Obligation to Offer Benefits to New Hires
11 February 2015
Perhaps one of the biggest pains in the neck about the employer mandate is that employers will have to track some new employees for a year to determine whether they're actually working full-time hours or not. The process is this:
First, at hire, is the position expected to work 30 hours or more per week? If yes, then that employee is a full-time employee from the start, regardless of how long you expect to keep that employee around. There are no exceptions for temporary employees, interns, and the like unless the employee qualifies as a seasonal employee.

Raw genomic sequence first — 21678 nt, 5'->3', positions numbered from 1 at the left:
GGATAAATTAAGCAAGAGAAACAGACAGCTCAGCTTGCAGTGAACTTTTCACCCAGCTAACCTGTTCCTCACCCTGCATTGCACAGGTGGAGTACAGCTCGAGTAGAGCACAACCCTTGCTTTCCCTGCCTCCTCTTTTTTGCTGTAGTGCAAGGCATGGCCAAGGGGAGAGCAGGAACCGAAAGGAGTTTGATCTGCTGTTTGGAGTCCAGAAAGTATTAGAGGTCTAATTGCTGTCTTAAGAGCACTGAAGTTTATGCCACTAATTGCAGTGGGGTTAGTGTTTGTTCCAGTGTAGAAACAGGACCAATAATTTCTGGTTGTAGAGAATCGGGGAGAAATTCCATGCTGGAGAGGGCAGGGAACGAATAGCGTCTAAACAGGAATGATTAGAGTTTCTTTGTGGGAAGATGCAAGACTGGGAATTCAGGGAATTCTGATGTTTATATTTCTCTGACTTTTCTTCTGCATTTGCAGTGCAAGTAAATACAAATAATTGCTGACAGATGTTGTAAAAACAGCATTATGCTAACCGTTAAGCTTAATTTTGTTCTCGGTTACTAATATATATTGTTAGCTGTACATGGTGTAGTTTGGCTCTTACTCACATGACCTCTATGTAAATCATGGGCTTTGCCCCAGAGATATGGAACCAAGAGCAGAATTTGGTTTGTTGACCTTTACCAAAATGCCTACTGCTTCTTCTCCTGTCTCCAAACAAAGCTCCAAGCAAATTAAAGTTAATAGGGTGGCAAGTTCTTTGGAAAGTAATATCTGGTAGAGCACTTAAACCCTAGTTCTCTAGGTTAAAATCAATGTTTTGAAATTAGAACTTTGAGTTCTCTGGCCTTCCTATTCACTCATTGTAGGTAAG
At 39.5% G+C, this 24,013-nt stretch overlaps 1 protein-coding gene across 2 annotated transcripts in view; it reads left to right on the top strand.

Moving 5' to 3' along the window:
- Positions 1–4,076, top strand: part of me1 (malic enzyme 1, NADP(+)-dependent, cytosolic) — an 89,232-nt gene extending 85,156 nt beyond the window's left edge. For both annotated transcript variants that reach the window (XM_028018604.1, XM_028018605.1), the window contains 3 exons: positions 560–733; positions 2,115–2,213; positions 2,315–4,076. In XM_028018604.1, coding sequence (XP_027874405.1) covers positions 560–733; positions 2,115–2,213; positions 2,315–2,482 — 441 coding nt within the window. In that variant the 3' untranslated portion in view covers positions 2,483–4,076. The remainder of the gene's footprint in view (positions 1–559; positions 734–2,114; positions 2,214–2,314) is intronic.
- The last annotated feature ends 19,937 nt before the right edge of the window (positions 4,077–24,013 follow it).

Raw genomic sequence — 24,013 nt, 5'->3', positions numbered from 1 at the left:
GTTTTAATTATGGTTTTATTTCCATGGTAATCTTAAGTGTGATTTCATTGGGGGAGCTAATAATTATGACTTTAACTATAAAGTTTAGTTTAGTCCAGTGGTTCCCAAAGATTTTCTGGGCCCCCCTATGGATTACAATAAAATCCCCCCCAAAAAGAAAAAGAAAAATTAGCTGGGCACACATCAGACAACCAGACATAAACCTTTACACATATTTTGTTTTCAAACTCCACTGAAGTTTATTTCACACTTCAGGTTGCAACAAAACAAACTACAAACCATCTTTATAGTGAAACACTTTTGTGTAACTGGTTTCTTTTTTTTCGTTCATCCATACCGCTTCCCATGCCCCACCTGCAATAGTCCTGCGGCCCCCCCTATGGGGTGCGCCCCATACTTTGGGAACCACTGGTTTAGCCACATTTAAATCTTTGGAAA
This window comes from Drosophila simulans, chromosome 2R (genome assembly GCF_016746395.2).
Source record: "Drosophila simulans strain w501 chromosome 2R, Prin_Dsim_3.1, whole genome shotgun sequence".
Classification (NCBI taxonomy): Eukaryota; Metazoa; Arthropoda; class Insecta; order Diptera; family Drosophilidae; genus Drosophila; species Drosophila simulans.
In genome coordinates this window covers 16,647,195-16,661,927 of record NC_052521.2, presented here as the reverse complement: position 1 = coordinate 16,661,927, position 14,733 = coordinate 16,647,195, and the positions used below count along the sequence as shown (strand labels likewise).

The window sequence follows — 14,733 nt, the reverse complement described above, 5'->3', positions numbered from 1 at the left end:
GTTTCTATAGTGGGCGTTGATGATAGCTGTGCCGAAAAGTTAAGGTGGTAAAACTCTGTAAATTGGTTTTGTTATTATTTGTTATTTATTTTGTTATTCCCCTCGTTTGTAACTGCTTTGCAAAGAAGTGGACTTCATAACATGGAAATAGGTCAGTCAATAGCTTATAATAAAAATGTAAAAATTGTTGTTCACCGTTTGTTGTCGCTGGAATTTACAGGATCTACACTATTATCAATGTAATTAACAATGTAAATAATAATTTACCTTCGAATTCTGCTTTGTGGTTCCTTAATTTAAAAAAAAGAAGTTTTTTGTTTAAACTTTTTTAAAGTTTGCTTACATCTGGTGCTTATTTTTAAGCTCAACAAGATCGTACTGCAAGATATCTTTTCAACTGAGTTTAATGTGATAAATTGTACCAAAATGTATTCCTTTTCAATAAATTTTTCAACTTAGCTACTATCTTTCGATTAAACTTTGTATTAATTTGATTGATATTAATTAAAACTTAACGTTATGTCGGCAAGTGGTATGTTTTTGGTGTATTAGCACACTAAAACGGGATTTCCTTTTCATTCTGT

If the employee is not expected to work 30 hours per week at the time of hire, then the employer has no obligation to offer that employee medical insurance. Instead, the employer tracks the non-full-time employee for a year-long measurement period based on the date of hire.
Think of it like a year-long waiting period. If the employee turns out to be working full-time hours, then the obligation to offer medical coverage attaches after the year-long initial measurement period. Employers get at least one month to run the initial measurement period report and then offer the coverage. The coverage should be effective no later than the first of the fourteenth month after hire.